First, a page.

FLEMINGTON – Gov. Chris Christie addressed the George Washington Bridge controversy at a town hall event for the first time since the scandal engulfed his administration.
The governor told attendees he’s working to get to the bottom of the Bridgegate scandal and assured a mostly friendly crowd he has not been throwing himself a “pity party” over the fallout from the September lane closures.
One attendee who was friendly with the governor appeared to take issue with former top staffer Bridget Anne Kelly being fired because she lied to the governor – not simply because of her reported involvement with the lane closings.
The attendee referenced Christie’s nearly two-hour-long January news conference when he announced Kelly was fired because she lied.
“If she told me the truth she would have gotten fired too,” Christie said.
“I don’t approve of what happened, I didn’t approve of what happened and I’m doing everything I can right now to make sure something like this doesn’t happen [again].”
The governor then moved to another attendee who told Christie she felt bad he’s the subject of such scrutiny.
“People are getting the impression that you’re guilty before you’re proved innocent,” she said.
“At the end what matters the most to me is we find out the truth … and then we move on to do our jobs,” Christie responded. “But I can’t sit around and get into a pity party for myself.”
The governor assured the lane closures were “not approved by [him and] would never” have been approved by him.
“What happened was absolutely unacceptable and I had no idea about it,” Christie said. “And if I had, I would have not permitted it.”
The governor fielded the questions while ignoring about a dozen town hall attendees donning white t-shirts with letters spelling out “Bridgegate.”
The group sat in a row and stood up with their hands raised in an apparent attempt to ask the governor a question. They were part of the group of Christie critics who have recently been ejected from town hall events.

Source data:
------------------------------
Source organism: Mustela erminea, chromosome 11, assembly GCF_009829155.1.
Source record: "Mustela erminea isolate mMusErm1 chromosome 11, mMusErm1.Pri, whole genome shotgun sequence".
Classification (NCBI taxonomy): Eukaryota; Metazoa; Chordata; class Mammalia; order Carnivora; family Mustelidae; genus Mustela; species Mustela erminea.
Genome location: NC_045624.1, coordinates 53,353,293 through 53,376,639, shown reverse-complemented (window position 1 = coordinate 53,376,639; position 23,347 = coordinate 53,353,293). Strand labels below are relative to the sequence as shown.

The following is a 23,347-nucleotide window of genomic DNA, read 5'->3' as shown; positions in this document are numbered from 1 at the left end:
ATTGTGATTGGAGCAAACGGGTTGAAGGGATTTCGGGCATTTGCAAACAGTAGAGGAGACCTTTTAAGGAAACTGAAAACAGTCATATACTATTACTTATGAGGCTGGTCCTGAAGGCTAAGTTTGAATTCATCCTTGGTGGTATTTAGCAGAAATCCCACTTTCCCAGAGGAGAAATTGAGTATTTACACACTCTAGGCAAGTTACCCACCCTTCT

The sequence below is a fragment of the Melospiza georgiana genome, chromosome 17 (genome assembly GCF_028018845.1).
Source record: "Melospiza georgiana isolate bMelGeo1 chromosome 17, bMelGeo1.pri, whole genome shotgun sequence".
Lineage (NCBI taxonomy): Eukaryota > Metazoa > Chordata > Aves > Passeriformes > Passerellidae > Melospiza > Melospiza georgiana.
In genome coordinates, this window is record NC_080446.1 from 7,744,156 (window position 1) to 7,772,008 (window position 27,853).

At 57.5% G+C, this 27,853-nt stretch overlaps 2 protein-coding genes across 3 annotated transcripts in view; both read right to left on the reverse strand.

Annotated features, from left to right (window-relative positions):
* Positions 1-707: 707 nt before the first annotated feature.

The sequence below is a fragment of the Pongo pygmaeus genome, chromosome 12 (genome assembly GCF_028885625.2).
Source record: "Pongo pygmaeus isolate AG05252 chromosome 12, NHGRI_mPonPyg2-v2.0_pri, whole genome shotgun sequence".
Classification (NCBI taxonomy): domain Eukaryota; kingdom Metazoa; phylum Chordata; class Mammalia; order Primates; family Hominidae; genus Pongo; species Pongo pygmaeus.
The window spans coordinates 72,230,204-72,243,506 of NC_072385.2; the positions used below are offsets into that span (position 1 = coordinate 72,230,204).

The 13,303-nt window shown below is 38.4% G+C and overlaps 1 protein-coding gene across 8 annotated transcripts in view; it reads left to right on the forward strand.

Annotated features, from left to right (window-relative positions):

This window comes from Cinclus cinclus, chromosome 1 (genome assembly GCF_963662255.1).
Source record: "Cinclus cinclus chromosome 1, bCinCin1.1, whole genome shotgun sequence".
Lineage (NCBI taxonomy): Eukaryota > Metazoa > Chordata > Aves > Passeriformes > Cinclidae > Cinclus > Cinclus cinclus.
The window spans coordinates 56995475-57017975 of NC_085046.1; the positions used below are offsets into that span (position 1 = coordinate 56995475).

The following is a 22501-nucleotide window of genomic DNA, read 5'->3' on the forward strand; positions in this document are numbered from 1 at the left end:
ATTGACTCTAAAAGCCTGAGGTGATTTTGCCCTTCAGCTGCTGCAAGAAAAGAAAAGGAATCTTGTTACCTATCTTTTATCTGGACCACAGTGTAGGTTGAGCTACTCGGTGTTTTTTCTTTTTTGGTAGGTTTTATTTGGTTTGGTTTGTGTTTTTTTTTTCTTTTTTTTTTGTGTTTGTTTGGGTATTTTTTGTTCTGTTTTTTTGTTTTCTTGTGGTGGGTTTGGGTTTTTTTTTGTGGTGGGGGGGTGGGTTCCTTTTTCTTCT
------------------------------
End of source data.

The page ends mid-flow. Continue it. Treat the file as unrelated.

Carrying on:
The governor never called on them.
The Flemington appearance, the governor’s 115th town hall meeting, came after a recent spree of protesters crashing the gubernatorial events. Christie, who is long accustomed to holding town halls in front of friendly crowds, has faced critics at two of last town events.
In Mount Laurel, at least six people were ejected from the meeting as the governor began taking questions from the audience. The protesters shouted about the George Washington Bridge controversy and the distribution of Sandy aid.
Christie faced similar critics the following week during a South River appearance in which at least a dozen protesters chanting “New Jersey deserves better” were led out of the event by police.
The governor has been referring to the protesters as being part of a “new phenomenon” of his town halls. Christie charges the protesters have been recruited by powerful labor unions in the state who he says lost at the polls and are now doing their best to disrupt the events.
The appearance of Christie critics has also caught the attention of a good-government group.
The American Civil Liberties Union of New Jersey issued a statement earlier in the week telling the New Jersey State Police to “come clean” and disclose whether they’ve engaged in photographing protesters at the events.
The statement came after PolitickerNJ reported a plainclothes individual who later identified himself as a member of the State Police was snapping pictures of protesters.
The state’s acting attorney general issued an order following the report directing the State Police not to photograph Christie town hall attendees for “security or any other purposes.”